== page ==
Digital health has played a large role in addressing the pandemic across Western Europe. Though there are still significant differences across Western Europe’s top healthcare markets when it comes to the design and development of digital health policies, a key determinant that can help to improve patient outcomes while lowering systemic costs.
As we exit the pandemic, leading countries in Western Europe will need to revisit their overarching policy framework when it comes to digital health. Our analysis in our recent WEUR Digital Health Policy Readiness Index can help companies assess the current environment and identify opportunities to collaborate with key stakeholders across these systems to accelerate the needed changes to facilitate sustainable adoption of digital health solutions across the continent.
Digital Health Policy Components
FrontierView measures digital heath policy readiness by looking at the development of six key pillars. Governments need to adequately develop all six pillars together to create a strong base for continued improvement in patient access on top of a foundation of digital healthcare.
- Digital Healthcare Strategy – Governments need a strong overarching strategy to lead the digital transformation of their public and private healthcare sectors.
- Interoperability Policy – Most countries have a fragmented healthcare system, so policies that address the ability of clinical and non-clinical data to be interoperable are a key pillar of digital health policy.
- Telehealth Policy – The pandemic accelerated the use of telehealth services, but governments must expand these efforts to be used beyond the pandemic, and beyond a limited number of diseases.
- Healthcare Data Protection Policy – The increase in data collection, sharing and utilization, means governments must ensure strong rules for protection and responsibility, while allowing the data to be leveraged.
- Electronic Records Policy – Government policy for the design of Electronic Health Record (EHR) and Electronic Measuring Record (EMR) systems is key to providing access to patient data.
- Digital Health Body in Government – Digital healthcare will become an increasingly important part of healthcare over the next decades, so governments will need to form new bodies to respond to the adapting environment.
Digital Health Strategies
France is demonstrating the most robust strategies of the major markets in Europe and is especially advanced in its Digital Health Strategy. In addition to a regularly updated, comprehensive technical doctrine, France has a highly organized group whose sole purpose is to implement the extensive aspects of the digital health plan. We see slight pitfalls, however, in the lack of explicit financial resources tied to each of the objectives. Despite this, firms should anticipate limited policy barriers to co-designing new digital solutions alongside France’s thorough approach for digitalizing its health system.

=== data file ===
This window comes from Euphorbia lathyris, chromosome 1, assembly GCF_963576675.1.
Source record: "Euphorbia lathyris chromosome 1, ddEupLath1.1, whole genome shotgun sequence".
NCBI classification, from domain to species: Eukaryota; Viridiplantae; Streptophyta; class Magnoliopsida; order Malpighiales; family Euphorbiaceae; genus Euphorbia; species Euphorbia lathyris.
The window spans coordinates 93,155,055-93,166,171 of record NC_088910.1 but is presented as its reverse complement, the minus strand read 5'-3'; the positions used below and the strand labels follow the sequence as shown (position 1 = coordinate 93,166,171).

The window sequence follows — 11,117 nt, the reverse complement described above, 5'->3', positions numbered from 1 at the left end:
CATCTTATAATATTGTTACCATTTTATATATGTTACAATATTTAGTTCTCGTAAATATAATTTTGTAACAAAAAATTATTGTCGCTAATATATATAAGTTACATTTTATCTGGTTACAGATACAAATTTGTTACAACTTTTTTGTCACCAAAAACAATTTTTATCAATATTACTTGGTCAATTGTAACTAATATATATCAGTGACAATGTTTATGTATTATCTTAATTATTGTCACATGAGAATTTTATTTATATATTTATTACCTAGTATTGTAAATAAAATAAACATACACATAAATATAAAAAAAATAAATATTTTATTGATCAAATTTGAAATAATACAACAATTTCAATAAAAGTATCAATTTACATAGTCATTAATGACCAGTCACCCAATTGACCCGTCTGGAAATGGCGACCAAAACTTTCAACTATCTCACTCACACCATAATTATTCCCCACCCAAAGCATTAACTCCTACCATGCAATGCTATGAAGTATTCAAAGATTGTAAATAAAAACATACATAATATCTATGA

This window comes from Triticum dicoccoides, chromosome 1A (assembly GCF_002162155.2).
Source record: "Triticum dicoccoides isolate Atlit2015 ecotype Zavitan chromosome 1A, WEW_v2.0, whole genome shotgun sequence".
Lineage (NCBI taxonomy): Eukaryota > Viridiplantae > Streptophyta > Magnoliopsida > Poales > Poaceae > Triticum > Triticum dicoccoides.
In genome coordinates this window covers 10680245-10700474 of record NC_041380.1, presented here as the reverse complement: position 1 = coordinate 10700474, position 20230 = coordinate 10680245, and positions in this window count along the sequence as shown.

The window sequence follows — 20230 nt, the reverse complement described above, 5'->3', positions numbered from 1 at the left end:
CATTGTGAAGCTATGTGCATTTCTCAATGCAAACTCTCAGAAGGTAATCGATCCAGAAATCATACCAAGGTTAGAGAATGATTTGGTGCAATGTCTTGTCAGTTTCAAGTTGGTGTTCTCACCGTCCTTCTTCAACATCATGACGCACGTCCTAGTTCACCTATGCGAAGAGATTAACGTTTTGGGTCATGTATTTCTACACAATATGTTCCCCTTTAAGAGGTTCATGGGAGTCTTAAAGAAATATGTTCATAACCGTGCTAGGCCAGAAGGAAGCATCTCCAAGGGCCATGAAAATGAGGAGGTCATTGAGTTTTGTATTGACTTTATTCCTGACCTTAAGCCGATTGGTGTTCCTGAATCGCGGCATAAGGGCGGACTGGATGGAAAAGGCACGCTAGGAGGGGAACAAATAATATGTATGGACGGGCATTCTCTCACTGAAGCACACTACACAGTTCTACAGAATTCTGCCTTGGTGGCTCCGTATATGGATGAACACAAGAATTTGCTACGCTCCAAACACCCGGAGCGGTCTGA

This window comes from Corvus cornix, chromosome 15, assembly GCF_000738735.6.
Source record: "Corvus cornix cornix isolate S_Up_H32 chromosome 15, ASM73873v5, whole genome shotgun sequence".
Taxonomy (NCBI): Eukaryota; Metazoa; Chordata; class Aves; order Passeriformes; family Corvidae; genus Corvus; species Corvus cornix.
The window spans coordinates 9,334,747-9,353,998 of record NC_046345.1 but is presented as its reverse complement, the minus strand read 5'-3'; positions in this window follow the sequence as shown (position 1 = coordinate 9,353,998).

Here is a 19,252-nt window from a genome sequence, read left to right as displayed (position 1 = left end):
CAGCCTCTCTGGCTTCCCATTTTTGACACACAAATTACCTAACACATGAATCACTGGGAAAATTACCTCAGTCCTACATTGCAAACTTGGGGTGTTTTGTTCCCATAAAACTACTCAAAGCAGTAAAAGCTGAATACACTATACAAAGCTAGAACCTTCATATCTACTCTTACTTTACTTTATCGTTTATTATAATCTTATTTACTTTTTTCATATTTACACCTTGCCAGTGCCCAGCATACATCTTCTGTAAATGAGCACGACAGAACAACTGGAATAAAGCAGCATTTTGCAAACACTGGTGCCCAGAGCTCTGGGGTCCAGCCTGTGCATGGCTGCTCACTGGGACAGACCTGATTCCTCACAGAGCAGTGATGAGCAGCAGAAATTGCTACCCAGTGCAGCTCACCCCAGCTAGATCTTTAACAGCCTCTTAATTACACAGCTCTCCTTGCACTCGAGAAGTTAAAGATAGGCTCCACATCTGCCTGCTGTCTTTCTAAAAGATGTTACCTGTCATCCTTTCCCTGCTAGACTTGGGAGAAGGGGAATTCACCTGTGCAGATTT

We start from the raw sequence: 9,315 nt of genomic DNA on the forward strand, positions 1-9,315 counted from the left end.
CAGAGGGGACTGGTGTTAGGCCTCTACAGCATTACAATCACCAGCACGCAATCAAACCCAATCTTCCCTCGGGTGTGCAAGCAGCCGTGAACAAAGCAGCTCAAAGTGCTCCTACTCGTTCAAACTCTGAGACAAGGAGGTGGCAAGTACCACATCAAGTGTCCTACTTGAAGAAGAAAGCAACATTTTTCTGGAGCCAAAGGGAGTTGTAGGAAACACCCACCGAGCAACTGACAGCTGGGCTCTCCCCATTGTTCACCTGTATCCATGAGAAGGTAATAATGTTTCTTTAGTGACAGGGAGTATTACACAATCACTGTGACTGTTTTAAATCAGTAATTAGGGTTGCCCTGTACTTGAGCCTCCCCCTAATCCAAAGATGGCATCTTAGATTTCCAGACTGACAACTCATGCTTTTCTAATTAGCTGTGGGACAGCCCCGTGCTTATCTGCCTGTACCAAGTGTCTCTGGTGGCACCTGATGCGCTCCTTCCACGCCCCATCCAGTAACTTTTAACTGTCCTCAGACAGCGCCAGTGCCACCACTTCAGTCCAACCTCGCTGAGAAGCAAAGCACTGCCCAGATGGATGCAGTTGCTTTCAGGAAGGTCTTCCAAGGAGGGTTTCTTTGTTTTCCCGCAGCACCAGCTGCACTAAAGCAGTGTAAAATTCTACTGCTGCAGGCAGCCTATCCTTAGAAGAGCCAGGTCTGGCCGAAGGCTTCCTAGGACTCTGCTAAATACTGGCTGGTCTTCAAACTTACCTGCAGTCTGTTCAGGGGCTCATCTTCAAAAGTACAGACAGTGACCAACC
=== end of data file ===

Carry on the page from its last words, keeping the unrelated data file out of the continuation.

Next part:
Germany is relatively advanced in its overarching digital health strategy. Strengths lie in its inclusion of specific funding, organized objectives, and clearly outlined financial incentives. Weaknesses, however, lie in the lack of one, all-encompassing plan. While most of the information falls under the Digital Care Law, the Digital Supply Law and Drug and Safety Act also contain pertinent components of the strategy.
Italy is advanced in plans for digitalizing the public sector overall, though it lacks a recent, comprehensive plan specifically dedicated to digital health. The Three-Year Plan for ICT in the Public Administration 2019–2021 includes a subsection dedicated to the healthcare ecosystem with details on the implementation of an electronic health record, interoperability, and telehealth, but its telemedicine plan serves to be more comprehensive in terms of health.
The United Kingdom does have a plan solely dedicated to the implementation of digital health, though the Health and Social Care Information Center Strategy plan for 2015 – 2020 is outdated, as it was due to be implemented by 2020. With the ongoing pandemic, the full implementation of the plans has not been realized. However, the long term health plan released in 2019 also contains a digital health component.
The United Kingdom is relatively advanced in its digital health strategy. Its plan dedicated solely to the implementation of digital health, the Health and Social Care Information Center Strategy Plan for 2015–2020, is relatively outdated, as the objectives’ deadlines are “by 2020”. With the ongoing COVID-19 crisis, complete implementation of these plans has failed to materialize. However, the general, long-term health plan released in 2019 also has a digital health component.
Read our WEUR Digital Health Policy Readiness Index to learn more about how these major healthcare markets are implementing their Digital Health Policies.
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